To take a line from Pope Francis's visit to the US this past week, good counselors will
"accompany you in your suffering."
Yes, just that itself is healing! To share your life experiences -maybe things that you have never shared with another living human being, can be therapeutic and healing. But, there are other requirements to an effective and helpful relationship with your therapist.
After many decades of trial and error, the professional counseling field has developed a set of ethics and laws to protect the consumer. In the case of mental health, the consumer is often vulnerable and seeking, many times facing tragedy, mental, physical or emotional pain, great loss, or debilitating fear. For these reasons, professional boundaries have been established.
Here are some things that are never professionally sound practices from a licensed clinician (believe it or not, I still here stories like this) 1. Working for your counselor or "trading" services, i.e. therapy visits for office cleaning and bartering are strictly forbidden and constitute a "dual relationship."
2. An occasional anecdote is reasonable, but, if you know more about your counselor than he/she knows about you, something is wrong. 3. Any financial dealings beyond paying for your therapy service is clearly of concern and a huge red flag. Misconduct includes borrowing/lending/selling/buying/gift giving.
4. If a therapist is unable to continue to see a client, it is a reasonable standard of care that three other clinicians be provided. If a client terminates therapy, this should be respected wholly by the therapist. A patient has the right to end therapy at any given point.
5. Physical relationships, out of office invitations, intimately socializing beyond the therapy hour are unethical and can result in loss of licensure for the therapist.
A patient/client must not feel an emotional "obligation" to their clinician. For this reason, ethical counselors will maintain clear and professional boundaries that keep the client's treatment goals as the singular goal of the relationship.
These principles do not suggest that a counselor should not or will not care for his client. Caring is a necessary ingredient to helpful counseling! But, they provide limits to the relationship so that the client, and his/her mental and emotional well-being, is able to remain the primary focus of treatment services.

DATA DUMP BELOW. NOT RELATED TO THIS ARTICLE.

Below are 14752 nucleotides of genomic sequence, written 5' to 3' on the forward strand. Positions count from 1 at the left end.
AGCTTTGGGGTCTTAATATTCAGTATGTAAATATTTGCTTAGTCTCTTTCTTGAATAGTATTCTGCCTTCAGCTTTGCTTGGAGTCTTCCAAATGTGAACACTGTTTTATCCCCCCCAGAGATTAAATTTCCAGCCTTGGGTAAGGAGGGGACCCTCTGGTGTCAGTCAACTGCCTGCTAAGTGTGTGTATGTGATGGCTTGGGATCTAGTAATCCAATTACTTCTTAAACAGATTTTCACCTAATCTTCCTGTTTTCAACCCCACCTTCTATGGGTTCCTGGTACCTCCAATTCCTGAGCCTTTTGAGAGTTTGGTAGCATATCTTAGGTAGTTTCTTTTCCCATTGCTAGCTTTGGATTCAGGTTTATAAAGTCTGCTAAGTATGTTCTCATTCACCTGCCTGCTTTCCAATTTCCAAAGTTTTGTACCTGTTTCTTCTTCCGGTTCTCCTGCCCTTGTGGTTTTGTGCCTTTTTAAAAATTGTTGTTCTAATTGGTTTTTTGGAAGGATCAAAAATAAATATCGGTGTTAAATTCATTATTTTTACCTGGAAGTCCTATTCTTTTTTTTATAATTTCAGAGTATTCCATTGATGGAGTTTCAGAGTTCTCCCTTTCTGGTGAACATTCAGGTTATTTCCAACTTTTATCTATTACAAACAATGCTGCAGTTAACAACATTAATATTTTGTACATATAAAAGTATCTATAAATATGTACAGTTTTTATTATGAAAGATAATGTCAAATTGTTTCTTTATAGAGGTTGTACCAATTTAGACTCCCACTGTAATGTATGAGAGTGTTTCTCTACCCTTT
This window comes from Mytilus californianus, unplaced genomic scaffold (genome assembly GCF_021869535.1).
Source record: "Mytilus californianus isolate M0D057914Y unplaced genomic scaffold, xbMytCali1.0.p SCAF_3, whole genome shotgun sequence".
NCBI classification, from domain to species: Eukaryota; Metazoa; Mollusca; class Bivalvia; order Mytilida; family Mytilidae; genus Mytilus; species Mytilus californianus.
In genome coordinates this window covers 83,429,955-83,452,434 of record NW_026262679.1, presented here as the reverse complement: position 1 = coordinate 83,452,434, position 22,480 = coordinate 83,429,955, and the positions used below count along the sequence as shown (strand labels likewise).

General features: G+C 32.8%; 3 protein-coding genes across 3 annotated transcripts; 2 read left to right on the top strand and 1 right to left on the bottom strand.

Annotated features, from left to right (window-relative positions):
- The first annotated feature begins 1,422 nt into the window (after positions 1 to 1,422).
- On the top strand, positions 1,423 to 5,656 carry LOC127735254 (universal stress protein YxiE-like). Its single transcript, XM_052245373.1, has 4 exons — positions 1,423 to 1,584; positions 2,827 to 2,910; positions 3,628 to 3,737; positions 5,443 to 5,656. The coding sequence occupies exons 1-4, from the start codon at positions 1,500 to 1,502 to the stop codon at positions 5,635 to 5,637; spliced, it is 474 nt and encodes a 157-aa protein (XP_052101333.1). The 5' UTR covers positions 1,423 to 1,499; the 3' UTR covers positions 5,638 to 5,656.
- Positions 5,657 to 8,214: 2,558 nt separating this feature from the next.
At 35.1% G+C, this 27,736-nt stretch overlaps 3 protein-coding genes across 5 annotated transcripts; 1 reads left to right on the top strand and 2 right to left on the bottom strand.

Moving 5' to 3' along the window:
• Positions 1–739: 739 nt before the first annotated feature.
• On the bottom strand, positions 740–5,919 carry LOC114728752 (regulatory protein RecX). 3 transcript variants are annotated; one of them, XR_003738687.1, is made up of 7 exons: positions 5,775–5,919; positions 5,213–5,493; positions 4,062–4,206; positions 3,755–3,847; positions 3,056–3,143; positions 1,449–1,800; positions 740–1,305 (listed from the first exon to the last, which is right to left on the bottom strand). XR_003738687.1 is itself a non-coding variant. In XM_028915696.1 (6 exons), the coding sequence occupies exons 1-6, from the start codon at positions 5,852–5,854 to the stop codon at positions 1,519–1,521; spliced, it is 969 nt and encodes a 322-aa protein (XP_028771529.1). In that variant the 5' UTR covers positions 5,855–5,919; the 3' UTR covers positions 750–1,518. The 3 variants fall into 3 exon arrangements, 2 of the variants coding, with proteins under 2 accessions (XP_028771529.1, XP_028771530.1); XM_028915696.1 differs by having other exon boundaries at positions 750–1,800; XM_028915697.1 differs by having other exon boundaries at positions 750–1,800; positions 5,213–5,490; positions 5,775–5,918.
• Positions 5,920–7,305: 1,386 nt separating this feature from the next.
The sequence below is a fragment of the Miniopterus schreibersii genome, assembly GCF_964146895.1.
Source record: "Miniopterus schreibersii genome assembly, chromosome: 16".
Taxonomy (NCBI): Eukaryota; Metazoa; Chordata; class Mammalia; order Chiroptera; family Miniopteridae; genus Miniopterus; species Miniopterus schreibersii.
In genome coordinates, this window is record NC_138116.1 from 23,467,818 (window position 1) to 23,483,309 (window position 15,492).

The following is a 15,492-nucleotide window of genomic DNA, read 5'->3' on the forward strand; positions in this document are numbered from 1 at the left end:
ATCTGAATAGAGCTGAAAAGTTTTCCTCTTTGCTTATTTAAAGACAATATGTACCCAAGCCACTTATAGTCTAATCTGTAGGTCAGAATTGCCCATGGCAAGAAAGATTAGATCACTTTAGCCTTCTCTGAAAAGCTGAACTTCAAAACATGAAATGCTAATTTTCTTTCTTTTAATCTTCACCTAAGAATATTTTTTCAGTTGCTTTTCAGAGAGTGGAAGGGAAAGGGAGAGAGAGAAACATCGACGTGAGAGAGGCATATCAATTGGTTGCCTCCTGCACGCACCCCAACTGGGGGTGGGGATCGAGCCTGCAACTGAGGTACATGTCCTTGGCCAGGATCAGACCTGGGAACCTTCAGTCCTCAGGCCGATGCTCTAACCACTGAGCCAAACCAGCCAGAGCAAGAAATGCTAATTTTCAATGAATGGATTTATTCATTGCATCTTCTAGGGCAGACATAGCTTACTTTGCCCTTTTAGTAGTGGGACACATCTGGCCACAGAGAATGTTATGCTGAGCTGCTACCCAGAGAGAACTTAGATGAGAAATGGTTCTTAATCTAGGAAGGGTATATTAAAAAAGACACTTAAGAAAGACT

All Licensed Therapists in California can have their license verified online through the Board of Behavioral Sciences, Dept of Consumer Affairs.
Mothers, please do not let your daughters here you say negative things about your own body, e.g. "I hate my body/legs/stomach." Or, "I'm fat...ugly..stupid..."
“Any woman who says, ‘I hate my bum, I
hate my body,’ is essentially expressing a kind of misogyny,” said
Thompson. “All women who come up with that need to think very carefully
about what it is they’re saying. Including me!”
"Jacob's racing heart dominated his sports activities. Because he was a
healthy, active youth, doctors didn't consider a heart condition when
his symptoms were misdiagnosed as sports induced asthma, until our
screening revealed Wolff-Parkinson-White."
Register now for a free youth
heart screening on Hoover High School • September 27 Francis Parker • November 8
There are more resources than one can imagine, right here in San Diego County.
A good therapist will be able to point you in the right direction. information below for those age 12-35
Have you or someone you know experienced recent troublesome changes in behavior or strange new emotions? o Do you have trouble thinking clearly or concentrating? o Have you been mistaking noises for voices? o Do you have unusual or overly intense new ideas? o Are you suspicious of or uneasy with others? If you answered “yes” the CARE Program may benefit you. Call 619-543-7816or email email@example.com for more information.
CARE (Cognitive Assessment and Recovery
Enhancement) Early Psychosis Treatment program. Our highly specialized clinical
program provides comprehensive, evidence-based treatment for individuals
experiencing a recent onset of psychosis. We provide diagnostic and cognitive
assessment, medication management, individual and group psychotherapy and
psychoeducation. We also have an Intensive Outpatient Program that operates 3
days per week that incorporates state of the art psychosocial treatments.
Please view our website
at www.ucsdcareprogram.com for more information.
Additionally, we would be happy to conduct an in-service presentation about the
services we offer at your facility in order to provide you with more
information and answer any questions you may have.
Best Thing to Say To Your Teen when she is angry, hurt, disappointed, hopeless, raging, confused.
Try: "You know me..."
Hopefully, your years of love, support, and foundation will pay off here.
Sometimes repeating the same thing over and over again is helpful...just one line.
Maybe, "You have the ability to make great decisions." Or, "You know what we expect of you,"
even, "This is perplexing."
Stick to it, don't veer or follow your child down the rabbit hole of yelling, shaming, and lecturing - which only leads to him tuning you out and your feeling like you've been hit by a car. Adolescent are stretching their negotiation muscles, learning how to push hard against the rules and the system that they are coming to question.
Avoid whack a mole (you present an idea and they hop around to five other topics) - they will always win.
Keep your discussion to one main point.
Repeat that sentence and keep your voice level, measured, and allow yourself a time out if you feel frustrated or angry. We've all been there.